Journalists at the Independent have revived their National Union of Journalists chapel and are looking to use an anonymous staff survey as the basis of discussions with management.
The NUJ chapel had lapsed after the closure of the Independent and Independent on Sunday print titles in February 2016.
In a statement the chapel said: “We have re-established the Independent’s NUJ chapel to facilitate discussions between management and journalists and hope we can build a mutually beneficial structure to find solutions to any issues raised.
“We love working at The Independent and in this ever-changing media landscape, we would like to positively contribute to shaping the workplace.
“We will shortly be sending all NUJ members an anonymous survey and hope to use its findings as the basis for discussions with management.”
Commenting on the reopening of the chapel, NUJ national organiser Laura Davison said: “We fully support this important step by journalists at the Independent.
“It’s great to see the positive spirit of the chapel and we wish them every success. We look forward to positively engaging with the company about this development.”
The NUJ criticised The Independent in for closing the print titles in a “deal clinched behind closed doors, without any consultation or attempts to engage with staff”.
The previous incarnation of the Independent NUJ chapel also threatened strike action in 2013 over planned job cuts at the title.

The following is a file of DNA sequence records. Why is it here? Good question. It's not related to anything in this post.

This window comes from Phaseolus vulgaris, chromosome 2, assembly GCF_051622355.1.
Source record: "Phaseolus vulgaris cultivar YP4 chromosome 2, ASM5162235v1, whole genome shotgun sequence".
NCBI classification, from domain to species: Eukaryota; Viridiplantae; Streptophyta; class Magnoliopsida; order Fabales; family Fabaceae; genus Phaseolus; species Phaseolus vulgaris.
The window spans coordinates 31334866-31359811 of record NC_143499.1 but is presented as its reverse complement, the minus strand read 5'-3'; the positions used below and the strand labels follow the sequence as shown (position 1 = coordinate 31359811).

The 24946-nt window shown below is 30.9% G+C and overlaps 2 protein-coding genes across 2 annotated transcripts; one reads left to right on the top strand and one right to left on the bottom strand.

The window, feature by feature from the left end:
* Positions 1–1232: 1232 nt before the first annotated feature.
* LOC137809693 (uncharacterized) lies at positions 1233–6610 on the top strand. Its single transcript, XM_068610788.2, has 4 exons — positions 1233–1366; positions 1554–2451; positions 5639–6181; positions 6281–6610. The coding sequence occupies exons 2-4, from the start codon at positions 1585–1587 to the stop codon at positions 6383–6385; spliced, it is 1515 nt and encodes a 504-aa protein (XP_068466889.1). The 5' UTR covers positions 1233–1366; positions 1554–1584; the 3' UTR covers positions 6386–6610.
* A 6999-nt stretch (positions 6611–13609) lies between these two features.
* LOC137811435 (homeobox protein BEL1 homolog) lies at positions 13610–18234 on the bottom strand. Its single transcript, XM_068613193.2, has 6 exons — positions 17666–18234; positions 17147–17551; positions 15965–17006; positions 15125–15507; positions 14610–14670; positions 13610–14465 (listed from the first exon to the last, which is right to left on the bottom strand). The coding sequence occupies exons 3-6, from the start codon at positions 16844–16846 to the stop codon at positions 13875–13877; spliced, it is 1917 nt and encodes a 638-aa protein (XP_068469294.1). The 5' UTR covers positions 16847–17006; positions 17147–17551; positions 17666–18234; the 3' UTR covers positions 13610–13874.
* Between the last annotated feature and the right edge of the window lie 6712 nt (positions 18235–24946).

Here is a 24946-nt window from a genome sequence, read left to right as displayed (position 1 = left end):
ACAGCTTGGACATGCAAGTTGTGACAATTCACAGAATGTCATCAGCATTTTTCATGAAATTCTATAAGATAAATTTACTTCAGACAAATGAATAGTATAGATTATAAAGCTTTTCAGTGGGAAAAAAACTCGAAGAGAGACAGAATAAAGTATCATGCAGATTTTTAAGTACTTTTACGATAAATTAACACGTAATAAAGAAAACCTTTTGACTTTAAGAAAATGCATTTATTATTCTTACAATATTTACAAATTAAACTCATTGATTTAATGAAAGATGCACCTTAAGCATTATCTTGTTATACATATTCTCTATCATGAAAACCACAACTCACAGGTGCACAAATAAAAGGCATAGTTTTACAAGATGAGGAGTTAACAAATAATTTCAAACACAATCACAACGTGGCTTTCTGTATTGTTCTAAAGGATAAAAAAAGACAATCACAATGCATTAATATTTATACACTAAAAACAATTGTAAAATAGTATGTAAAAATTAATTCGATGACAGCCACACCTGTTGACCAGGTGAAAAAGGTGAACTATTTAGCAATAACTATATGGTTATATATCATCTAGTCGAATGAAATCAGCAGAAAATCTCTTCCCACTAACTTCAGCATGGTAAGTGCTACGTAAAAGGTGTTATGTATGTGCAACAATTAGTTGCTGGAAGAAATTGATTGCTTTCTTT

The Independent is not the only online-only title to make recent moves toward unionisation.
Journalists at Buzzfeed UK asked for NUJ representation in December 2016 prompting founder Jonah Peretti to fly to the UK and meet with staff.
A year later, the NUJ described job cuts at the online-only brand as “chilling for the whole media industry”.
Vice UK turned down a request for recognition from the NUJ in April last year, prompting accusations of an “old-fashioned, union busting ruse”.
Vice UK instead proposed a staff council as an alternative to NUJ recognition.
In a staff email, Vice EMEA chief executive Matt Elek said the NUJ was “not used to innovative, digital workplaces like this where the culture has always been to encourage flexibility and allow people work across different departments”.
Vice UK eventually set up the staff council, claiming it was supported by a majority of staff.